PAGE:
Local 1317 will now have to try to negotiate a contract after the loss of many of its members, who were among those detained. Those members, who joined the union in hopes of better wages and treatment, instead were imprisoned in Jena. The swing shift worker was so frightened by the raid that he hadn't gone back to work after almost a week, and wasn't sure he'd have a job waiting if he did. "Everyone is still really scared," he said. Doolittle agreed, and said that fear would affect more than just the workers taken away. "Workers get apprehensive anytime something like this happens," he said. "That's just human nature."
Marielena Hincapie, executive director of the National Immigration Law Center, explained, "Raids drive down wages because they intimidate workers, even citizens, and legal residents. The employer brings in another batch of employees and continues business as usual, while people who protest get targeted and workers get deported. Raids really demonstrate the employer's power."
Meanwhile, MIRA and other labor and community activists say media coverage of the raid has heightened racial tensions. Newspaper stories have painted a picture of a plant in which African American and white union members were hostile to immigrants, based mostly on an incident in which some workers "applauded" as their coworkers were taken away by ICE agents. This simplistic picture obscures the real conditions in the plant, activists say, and the role the company played in fomenting divisions among workers.
According to Larkin, "This employer pits workers against each other by design and breeds division among them that affects everyone. By favoring one worker over another, workers sometimes can't see who their real enemy is. And that's what helps keep wages low."
Workers at Howard Industries, however, do not simply look at each other as enemies across race lines. The day after ICE agents stormed the factory MIRA began organizing meetings to provide legal advice, food, and economic help. After the raid, Howard Industry representatives told detainees' families and women released to care for children, that the company wouldn't give them their paychecks.
On August 28 Cintra led a group of women to the plant to demand their pay. Managers called Laurel police. "They tried to intimidate us with ten vehicles of police and sheriffs. They tried to arrest me and make us leave." After workers began chanting, "Let her go" and news reporters appeared on the scene, the company finally agreed to distribute checks to about 70 people.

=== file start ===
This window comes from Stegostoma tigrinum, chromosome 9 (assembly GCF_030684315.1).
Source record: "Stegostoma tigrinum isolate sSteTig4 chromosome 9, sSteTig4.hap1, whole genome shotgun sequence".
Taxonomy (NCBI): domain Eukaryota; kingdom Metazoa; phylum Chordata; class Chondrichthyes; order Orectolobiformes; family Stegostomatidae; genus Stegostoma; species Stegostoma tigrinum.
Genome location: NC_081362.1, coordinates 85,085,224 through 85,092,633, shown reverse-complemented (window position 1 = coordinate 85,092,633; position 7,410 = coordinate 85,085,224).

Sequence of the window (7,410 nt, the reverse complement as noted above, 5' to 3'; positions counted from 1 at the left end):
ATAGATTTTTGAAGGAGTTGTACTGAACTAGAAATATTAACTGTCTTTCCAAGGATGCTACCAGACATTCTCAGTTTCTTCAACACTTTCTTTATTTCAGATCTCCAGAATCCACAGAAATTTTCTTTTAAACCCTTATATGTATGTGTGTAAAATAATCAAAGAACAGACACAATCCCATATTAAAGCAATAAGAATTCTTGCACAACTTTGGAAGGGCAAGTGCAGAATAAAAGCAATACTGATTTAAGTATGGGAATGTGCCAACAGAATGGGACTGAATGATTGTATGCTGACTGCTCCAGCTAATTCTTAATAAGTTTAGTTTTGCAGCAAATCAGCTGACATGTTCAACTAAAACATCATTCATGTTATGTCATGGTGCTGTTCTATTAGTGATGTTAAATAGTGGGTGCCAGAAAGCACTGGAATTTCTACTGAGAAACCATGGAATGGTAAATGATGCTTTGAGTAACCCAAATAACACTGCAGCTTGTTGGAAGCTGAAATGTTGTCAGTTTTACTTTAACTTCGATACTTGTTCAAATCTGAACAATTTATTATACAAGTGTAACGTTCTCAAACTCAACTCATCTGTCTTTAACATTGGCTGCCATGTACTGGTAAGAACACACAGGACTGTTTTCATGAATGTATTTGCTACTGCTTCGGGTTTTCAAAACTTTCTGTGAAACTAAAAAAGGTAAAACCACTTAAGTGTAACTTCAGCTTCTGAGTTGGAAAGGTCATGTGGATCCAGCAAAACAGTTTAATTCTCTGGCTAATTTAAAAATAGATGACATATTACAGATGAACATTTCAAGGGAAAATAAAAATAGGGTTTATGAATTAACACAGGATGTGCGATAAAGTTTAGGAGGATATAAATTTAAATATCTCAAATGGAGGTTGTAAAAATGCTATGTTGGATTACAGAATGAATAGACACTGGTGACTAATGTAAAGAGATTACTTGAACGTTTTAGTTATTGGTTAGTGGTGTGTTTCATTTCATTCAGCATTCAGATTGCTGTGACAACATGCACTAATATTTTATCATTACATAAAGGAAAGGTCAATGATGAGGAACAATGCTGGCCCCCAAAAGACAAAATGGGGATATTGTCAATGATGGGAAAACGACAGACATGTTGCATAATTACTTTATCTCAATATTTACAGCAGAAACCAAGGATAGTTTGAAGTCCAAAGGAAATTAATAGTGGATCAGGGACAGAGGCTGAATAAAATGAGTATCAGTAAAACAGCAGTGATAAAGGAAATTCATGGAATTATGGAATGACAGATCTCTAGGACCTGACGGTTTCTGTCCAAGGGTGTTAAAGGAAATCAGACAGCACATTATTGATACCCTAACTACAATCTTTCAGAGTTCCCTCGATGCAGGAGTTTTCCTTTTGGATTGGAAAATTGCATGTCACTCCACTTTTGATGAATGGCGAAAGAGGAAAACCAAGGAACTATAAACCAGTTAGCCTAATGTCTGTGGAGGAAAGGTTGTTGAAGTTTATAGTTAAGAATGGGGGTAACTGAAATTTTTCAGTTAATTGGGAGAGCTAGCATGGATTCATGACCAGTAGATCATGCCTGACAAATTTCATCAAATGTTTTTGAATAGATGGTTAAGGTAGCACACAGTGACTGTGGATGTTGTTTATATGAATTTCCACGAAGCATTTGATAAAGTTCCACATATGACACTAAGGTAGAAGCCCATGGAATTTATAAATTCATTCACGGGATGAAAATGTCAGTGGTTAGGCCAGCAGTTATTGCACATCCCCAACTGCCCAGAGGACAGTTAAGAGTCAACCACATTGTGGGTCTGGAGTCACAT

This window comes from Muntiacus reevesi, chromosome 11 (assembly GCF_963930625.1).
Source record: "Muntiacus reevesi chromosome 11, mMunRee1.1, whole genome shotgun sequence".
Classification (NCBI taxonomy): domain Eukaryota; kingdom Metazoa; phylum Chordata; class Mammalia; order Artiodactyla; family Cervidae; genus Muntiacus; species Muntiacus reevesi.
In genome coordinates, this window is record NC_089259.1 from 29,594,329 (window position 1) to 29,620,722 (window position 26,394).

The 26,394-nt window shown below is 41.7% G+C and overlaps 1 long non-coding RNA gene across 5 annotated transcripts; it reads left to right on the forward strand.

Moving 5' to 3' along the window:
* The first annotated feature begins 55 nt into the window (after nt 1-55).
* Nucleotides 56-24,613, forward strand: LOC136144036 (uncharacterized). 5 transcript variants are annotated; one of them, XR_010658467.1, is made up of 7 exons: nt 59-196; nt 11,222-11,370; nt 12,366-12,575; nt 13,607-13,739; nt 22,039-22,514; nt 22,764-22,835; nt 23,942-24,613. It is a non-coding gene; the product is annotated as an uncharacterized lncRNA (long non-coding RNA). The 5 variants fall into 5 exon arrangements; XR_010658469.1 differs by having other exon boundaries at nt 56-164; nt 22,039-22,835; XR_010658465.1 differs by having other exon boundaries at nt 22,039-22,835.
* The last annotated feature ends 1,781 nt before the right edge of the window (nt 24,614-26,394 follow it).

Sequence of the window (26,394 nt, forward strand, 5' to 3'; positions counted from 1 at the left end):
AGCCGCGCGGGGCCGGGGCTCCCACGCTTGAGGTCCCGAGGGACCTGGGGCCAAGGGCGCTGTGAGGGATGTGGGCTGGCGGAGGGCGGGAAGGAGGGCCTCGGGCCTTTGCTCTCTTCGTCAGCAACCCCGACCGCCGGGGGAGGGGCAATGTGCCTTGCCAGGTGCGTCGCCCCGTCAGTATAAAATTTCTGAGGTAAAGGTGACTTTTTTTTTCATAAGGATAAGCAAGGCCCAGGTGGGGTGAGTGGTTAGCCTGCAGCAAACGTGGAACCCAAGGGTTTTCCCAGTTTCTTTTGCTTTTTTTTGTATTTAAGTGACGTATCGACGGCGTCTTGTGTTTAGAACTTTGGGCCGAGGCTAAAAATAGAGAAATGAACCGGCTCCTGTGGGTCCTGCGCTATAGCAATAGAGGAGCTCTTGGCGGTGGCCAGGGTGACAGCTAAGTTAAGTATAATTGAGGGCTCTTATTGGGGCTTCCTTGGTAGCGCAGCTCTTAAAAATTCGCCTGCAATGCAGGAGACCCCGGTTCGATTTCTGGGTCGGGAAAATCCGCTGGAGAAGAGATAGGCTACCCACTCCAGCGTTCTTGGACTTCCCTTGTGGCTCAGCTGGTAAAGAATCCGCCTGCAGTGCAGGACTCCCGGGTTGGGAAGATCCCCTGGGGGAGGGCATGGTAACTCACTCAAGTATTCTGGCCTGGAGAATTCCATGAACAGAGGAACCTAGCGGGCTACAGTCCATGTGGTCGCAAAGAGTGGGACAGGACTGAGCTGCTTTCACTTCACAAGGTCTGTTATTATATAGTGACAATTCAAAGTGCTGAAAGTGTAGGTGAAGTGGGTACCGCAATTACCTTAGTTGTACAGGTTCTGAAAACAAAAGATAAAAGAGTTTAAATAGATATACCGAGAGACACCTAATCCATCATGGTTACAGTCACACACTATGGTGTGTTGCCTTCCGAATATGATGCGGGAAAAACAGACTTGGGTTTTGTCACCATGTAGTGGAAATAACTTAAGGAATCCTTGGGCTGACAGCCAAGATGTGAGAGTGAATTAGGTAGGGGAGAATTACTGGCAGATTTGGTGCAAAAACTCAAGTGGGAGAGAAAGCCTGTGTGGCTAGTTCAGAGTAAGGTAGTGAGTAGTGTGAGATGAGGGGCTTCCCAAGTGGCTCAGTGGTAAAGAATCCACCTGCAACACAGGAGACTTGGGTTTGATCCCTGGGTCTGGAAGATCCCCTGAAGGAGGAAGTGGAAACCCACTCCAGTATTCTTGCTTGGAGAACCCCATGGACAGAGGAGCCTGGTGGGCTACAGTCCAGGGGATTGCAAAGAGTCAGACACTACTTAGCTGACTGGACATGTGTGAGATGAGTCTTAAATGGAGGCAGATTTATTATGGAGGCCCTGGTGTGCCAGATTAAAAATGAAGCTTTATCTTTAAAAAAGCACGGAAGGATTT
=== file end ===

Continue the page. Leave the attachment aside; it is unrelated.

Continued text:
The following day, Cintra and the women returned to the plant to get paychecks for other unpaid workers. They sat on the grass across the street from the factory in a silent protest. "When the shift changed, African American workers started coming out and they went up to these Latina women and began hugging them. They said things like, 'We're with you. Do you need any food for your kids? How can we help? You need to assert your rights. We're glad you're here. We'll support you.' There's a lot of support inside the factory for these workers who were caught up in the raid." Over the next week, MIRA forced Howard to give checks to hundreds of other families.
Local 1317 hasn't been as active as other unions in nearby poultry plants, however, in bringing workers together across racial divides. In Mississippi fish plants Jaribu Hill, director of the Mississippi Workers Center, has worked with unions to help workers understand the dynamics of race. "We have to talk about racism," she said. "The union focuses on the contract, but skin color issues are still on the table. We don't try to be the union, but we do try to keep a focus on human rights." Organizing a multi-racial workforce means recognizing the divisions between African Americans and immigrants. "We're coming together like a marriage, working across our divides."
Hill says it's important for workers to understand the historical price paid for racial division in the south. "Our conditions are the direct result of slavery," she explains. "Today Frito Lay wages in Mississippi are still much lower than Illinois—$8.75 compared to $13.75 an hour. This is the evolution of an historical oppression. Immigrants have come here looking for better lives—we came in chains."
Larkin makes the same point. Wages at Howard Industries, the world's largest manufacturer of electrical transformers, are $2 lower than other companies in the industry, he says. That difference goes into the pocket of the Howard family. "The people who profit from Mississippi's low wage system want to keep it the way it is," alleged Jim Evans, who chairs MIRA's board in addition to his positions as AFL-CIO staff member and leader of the legislature's Black Caucus.
Some state labor leaders, however, have contributed to racial divisions and anti-immigrant hostility. After the Howard Industries workers, many of them union members, were arrested, state AFL-CIO President Robert Shaffer told the Associated Press that he doubted that immigrants could join unions if they were not in the country legally. U.S. labor law, however, holds that all workers have union rights, regardless of immigration status. It also says unions have a duty to represent all members fairly and equally.
Divisions are likely to be deepened as well by repeated public statements by ICE spokesperson Barbara Gonzalez that the raid took place because of a tip by a "union member" two years before. She claimed ICE waited because "we took the time needed for our investigation," but declined to say how that investigation was conducted or what led ICE to believe the tip had come from a union member.
Evans called the raid "an effort to drive immigrants out of Mississippi. It is also an attempt to drive a wedge between immigrants, African Americans, white people and unions—all those who want political change here. But it will just make us more determined," he declared. "We won't go back to the kind of racism Mississippi has known throughout its past."
David Bacon is a freelance photographer and journalist.
Z Magazine Archive